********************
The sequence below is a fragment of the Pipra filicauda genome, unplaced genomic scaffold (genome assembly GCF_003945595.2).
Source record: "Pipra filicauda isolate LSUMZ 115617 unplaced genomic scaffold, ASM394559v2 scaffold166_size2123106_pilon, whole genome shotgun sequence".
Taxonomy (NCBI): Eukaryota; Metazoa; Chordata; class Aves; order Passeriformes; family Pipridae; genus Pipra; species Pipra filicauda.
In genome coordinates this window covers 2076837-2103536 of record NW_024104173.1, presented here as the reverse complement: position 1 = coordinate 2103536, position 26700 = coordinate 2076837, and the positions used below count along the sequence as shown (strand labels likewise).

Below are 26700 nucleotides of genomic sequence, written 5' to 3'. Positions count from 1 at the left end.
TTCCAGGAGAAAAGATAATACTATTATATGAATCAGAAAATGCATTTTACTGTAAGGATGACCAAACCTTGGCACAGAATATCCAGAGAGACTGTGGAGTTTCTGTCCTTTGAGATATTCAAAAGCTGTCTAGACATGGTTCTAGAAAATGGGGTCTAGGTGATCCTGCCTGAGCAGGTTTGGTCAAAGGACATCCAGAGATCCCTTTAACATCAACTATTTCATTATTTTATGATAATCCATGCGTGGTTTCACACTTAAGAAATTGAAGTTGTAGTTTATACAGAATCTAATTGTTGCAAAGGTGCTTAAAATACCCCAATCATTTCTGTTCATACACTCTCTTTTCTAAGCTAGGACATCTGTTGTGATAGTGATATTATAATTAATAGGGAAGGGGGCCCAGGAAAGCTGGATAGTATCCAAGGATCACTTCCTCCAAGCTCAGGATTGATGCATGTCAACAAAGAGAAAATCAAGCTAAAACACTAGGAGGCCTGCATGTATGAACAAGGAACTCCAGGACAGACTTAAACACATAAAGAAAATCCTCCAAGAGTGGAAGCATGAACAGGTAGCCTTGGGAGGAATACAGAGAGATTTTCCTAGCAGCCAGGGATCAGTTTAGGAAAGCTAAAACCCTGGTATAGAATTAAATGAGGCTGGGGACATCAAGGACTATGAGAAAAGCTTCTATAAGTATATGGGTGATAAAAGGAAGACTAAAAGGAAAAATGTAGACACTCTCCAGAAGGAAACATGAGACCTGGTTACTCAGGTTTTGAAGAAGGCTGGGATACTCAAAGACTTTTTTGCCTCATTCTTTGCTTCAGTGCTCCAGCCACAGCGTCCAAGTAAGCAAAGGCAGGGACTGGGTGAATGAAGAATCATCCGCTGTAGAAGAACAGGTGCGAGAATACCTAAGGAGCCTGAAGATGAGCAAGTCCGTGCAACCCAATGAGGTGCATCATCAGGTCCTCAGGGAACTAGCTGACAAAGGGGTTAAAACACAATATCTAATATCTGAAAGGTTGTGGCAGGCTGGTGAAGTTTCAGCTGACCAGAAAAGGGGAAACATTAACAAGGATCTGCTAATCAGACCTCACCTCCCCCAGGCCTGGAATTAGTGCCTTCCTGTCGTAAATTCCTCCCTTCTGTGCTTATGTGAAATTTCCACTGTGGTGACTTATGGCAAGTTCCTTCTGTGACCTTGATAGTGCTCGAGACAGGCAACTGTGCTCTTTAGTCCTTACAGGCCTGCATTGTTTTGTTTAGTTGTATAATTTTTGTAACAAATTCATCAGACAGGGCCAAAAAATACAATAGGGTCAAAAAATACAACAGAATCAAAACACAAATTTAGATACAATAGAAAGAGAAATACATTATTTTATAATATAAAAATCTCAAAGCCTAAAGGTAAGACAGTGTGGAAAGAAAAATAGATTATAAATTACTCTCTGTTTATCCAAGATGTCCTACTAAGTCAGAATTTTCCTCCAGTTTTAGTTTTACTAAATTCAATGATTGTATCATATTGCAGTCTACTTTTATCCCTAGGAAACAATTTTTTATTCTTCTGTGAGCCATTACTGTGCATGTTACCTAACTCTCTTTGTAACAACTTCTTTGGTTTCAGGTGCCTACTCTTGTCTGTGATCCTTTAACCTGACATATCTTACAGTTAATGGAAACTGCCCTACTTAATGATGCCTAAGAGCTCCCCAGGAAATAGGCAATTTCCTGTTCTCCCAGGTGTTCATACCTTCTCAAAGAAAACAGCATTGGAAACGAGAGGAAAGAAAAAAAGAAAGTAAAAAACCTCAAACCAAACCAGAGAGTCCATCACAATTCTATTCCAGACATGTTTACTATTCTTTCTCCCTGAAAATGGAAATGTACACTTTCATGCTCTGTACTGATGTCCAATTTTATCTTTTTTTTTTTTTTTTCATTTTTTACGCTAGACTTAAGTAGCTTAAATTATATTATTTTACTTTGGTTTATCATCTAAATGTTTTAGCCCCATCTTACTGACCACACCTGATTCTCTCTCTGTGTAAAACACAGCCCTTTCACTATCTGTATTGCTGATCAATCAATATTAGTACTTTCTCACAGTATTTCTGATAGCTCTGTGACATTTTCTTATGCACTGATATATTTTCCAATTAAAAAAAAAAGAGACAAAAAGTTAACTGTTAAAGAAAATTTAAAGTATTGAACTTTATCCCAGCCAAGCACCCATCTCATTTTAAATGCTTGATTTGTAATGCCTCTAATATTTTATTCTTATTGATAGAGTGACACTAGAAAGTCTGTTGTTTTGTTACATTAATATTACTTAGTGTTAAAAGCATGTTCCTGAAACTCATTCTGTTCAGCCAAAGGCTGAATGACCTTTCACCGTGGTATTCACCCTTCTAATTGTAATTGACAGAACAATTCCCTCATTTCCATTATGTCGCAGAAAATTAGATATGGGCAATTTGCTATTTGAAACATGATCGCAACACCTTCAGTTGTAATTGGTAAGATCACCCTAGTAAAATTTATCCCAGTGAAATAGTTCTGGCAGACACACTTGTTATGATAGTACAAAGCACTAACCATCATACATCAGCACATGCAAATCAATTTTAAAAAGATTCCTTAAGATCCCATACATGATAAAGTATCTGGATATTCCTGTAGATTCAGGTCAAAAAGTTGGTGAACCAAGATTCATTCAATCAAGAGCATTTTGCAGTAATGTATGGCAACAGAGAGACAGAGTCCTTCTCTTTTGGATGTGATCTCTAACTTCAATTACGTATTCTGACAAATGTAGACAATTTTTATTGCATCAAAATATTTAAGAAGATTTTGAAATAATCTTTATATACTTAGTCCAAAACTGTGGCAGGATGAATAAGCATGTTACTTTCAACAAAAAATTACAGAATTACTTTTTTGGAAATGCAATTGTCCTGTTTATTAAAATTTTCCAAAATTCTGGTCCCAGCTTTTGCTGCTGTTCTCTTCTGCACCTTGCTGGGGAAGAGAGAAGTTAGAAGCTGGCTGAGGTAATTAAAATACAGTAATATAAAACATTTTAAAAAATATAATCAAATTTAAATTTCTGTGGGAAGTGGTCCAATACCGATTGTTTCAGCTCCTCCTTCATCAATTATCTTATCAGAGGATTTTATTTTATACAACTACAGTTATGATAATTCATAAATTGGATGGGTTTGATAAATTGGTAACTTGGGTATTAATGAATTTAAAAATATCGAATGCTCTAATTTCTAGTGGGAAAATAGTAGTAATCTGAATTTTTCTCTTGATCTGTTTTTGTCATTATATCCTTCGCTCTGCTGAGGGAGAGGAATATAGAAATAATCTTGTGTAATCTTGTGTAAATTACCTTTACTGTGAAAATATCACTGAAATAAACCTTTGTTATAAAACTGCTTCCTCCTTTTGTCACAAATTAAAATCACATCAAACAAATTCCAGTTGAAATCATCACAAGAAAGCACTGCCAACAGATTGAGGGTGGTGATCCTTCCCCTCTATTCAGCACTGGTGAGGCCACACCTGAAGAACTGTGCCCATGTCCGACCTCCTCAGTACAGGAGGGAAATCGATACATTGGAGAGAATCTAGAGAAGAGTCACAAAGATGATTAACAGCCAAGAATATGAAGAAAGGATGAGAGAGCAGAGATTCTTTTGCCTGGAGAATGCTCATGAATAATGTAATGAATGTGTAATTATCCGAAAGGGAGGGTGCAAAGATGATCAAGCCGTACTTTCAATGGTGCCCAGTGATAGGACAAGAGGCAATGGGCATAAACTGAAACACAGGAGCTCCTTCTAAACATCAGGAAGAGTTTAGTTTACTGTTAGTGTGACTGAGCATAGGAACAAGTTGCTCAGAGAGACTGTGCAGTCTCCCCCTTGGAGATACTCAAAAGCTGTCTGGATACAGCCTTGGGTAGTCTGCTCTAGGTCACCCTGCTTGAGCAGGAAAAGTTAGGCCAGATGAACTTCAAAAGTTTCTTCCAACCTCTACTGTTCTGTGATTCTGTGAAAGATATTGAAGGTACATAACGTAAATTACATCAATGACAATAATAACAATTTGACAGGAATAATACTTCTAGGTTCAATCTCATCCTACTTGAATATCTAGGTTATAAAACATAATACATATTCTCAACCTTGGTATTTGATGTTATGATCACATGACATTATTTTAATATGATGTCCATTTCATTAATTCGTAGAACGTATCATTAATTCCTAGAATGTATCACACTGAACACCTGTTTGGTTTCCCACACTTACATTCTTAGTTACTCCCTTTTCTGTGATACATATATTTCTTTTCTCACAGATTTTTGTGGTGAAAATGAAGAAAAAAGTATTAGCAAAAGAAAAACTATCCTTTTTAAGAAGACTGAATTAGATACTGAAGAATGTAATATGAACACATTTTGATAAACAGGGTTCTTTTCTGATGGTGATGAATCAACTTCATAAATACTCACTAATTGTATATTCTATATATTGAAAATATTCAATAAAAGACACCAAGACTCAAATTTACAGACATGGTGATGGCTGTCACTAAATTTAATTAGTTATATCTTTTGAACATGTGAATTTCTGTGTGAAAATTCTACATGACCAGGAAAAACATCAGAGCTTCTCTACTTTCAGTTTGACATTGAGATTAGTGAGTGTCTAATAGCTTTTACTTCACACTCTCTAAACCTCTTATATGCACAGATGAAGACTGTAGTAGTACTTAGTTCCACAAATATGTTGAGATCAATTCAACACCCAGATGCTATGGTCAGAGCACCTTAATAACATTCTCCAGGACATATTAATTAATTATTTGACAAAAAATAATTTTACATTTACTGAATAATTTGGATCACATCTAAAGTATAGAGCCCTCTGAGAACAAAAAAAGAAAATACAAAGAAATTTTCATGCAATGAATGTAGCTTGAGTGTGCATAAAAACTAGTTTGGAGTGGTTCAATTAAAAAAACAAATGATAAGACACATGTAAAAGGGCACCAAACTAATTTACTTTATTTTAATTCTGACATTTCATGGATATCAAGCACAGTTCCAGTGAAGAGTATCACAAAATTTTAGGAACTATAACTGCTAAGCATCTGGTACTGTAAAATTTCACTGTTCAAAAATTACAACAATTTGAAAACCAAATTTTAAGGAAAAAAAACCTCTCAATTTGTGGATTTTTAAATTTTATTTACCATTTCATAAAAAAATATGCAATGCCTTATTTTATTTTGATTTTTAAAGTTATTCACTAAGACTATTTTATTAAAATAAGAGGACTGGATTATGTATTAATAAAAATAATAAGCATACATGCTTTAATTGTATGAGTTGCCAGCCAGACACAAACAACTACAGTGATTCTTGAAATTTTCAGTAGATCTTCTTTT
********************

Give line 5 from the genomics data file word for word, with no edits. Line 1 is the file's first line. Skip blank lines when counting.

Below are 26700 nucleotides of genomic sequence, written 5' to 3'. Positions count from 1 at the left end.